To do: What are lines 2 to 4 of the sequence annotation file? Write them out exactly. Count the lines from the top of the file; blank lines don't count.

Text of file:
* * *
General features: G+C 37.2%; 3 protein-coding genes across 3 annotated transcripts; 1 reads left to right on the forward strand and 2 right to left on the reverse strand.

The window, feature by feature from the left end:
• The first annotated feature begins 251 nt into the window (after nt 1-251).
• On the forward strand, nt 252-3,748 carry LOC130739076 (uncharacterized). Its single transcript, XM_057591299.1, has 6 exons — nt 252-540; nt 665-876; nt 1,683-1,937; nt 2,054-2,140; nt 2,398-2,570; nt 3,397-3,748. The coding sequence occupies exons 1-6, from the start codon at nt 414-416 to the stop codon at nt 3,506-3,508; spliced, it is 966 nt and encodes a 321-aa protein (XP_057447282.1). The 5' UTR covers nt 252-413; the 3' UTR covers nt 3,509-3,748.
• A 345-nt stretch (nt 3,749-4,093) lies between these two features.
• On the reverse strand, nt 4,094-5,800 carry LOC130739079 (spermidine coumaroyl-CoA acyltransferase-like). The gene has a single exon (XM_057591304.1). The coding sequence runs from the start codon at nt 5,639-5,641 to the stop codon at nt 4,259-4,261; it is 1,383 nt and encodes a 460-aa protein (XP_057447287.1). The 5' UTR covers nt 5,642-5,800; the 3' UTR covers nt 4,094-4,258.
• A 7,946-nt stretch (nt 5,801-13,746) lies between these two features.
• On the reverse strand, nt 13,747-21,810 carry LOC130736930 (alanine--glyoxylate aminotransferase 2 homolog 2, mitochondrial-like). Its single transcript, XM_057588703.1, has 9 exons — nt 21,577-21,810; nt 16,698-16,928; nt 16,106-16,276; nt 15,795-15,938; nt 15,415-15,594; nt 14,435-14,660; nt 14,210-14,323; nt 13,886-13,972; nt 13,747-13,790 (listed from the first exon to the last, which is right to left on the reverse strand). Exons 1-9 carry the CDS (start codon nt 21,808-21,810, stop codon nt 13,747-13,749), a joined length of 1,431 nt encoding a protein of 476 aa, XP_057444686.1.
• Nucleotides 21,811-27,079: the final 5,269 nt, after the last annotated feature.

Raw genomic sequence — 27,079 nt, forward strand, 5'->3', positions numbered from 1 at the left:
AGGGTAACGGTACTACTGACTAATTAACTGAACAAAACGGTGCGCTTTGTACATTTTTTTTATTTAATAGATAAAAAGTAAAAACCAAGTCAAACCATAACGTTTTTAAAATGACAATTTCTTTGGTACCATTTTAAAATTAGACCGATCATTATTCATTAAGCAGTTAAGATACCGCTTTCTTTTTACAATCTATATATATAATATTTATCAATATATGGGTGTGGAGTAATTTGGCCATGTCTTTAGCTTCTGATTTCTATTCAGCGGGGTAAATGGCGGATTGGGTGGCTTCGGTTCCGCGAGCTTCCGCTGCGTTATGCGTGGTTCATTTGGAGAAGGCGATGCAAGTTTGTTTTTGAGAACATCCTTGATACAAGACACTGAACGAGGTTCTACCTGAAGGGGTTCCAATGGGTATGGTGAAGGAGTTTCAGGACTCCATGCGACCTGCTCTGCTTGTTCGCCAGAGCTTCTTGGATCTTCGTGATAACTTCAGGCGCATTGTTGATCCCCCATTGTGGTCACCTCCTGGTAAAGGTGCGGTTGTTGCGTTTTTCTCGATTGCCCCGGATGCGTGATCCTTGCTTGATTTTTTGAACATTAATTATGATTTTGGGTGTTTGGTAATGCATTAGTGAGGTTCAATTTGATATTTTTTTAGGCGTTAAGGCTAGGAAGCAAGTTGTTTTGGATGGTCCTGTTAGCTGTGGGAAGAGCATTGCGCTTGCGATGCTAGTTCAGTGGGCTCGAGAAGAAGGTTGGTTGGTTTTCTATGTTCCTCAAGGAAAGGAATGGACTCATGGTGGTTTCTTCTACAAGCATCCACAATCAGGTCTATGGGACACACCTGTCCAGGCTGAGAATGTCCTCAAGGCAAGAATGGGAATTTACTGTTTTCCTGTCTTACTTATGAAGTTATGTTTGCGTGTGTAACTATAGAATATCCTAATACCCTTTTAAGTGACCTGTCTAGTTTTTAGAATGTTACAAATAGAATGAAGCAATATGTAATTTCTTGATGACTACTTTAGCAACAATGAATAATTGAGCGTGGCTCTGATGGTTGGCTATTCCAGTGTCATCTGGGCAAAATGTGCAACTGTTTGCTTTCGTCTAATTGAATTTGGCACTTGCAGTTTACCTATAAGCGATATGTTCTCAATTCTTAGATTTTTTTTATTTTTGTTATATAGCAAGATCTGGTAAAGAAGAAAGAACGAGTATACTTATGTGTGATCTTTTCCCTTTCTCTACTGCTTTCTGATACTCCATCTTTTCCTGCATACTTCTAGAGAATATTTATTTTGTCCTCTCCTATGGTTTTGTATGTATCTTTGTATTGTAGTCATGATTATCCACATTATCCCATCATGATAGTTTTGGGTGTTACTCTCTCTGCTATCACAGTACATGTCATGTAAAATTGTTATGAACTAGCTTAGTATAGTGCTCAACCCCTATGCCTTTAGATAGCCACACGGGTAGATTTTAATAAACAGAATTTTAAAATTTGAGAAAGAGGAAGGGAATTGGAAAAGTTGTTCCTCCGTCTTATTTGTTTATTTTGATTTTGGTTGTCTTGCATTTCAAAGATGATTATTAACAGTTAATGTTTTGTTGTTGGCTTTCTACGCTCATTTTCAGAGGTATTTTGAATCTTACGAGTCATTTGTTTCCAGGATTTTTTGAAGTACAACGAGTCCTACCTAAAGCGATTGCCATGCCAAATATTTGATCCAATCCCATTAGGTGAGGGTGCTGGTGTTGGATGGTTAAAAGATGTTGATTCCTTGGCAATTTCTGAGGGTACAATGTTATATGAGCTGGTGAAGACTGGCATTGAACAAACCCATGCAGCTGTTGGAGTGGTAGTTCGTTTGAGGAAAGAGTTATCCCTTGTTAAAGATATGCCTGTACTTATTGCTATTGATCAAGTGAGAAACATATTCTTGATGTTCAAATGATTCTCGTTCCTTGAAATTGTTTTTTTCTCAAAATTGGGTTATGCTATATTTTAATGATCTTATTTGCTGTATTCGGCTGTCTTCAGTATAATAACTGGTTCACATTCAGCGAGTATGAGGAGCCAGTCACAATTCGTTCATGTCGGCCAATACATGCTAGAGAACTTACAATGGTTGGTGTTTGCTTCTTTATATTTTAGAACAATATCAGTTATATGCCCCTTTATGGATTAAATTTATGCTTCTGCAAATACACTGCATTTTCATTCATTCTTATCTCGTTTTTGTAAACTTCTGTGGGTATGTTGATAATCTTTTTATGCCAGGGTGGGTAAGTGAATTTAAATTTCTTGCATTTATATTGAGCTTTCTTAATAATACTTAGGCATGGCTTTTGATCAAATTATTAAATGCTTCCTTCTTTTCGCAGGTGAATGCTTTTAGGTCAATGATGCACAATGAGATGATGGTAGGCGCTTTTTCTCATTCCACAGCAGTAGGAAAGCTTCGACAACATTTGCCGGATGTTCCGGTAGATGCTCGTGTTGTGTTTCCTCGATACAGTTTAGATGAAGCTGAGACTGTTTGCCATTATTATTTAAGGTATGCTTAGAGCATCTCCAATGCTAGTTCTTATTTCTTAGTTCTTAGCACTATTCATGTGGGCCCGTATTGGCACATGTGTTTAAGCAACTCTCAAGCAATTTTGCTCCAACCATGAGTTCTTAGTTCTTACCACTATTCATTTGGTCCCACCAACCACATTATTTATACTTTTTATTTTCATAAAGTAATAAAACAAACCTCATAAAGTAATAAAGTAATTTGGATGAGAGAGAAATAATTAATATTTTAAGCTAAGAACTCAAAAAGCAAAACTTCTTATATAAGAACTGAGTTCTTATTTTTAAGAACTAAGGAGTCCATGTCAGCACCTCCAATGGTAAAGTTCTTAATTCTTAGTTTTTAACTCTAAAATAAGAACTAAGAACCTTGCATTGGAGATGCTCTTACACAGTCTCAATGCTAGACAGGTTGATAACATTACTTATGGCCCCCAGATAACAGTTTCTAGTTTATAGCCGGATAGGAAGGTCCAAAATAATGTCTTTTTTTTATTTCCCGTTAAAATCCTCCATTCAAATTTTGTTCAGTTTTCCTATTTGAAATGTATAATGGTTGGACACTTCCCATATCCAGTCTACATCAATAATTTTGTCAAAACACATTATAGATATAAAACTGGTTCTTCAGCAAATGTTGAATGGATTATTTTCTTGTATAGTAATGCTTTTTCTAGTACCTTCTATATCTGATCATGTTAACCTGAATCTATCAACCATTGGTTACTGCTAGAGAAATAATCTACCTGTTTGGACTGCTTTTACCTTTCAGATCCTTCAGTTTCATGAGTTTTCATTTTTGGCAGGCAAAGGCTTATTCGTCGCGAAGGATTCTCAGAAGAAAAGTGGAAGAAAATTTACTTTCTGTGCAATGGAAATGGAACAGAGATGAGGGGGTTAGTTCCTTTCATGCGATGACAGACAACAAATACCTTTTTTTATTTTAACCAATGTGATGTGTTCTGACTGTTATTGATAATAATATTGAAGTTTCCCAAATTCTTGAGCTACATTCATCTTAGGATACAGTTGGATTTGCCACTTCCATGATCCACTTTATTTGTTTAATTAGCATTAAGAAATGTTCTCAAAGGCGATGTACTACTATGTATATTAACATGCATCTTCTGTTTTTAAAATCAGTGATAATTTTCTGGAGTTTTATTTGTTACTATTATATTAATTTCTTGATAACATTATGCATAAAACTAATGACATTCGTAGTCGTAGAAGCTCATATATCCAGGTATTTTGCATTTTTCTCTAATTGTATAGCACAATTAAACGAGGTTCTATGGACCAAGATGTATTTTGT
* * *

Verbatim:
The window, feature by feature from the left end:
• The first annotated feature begins 251 nt into the window (after nt 1-251).
• On the forward strand, nt 252-3,748 carry LOC130739076 (uncharacterized). Its single transcript, XM_057591299.1, has 6 exons — nt 252-540; nt 665-876; nt 1,683-1,937; nt 2,054-2,140; nt 2,398-2,570; nt 3,397-3,748. The coding sequence occupies exons 1-6, from the start codon at nt 414-416 to the stop codon at nt 3,506-3,508; spliced, it is 966 nt and encodes a 321-aa protein (XP_057447282.1). The 5' UTR covers nt 252-413; the 3' UTR covers nt 3,509-3,748.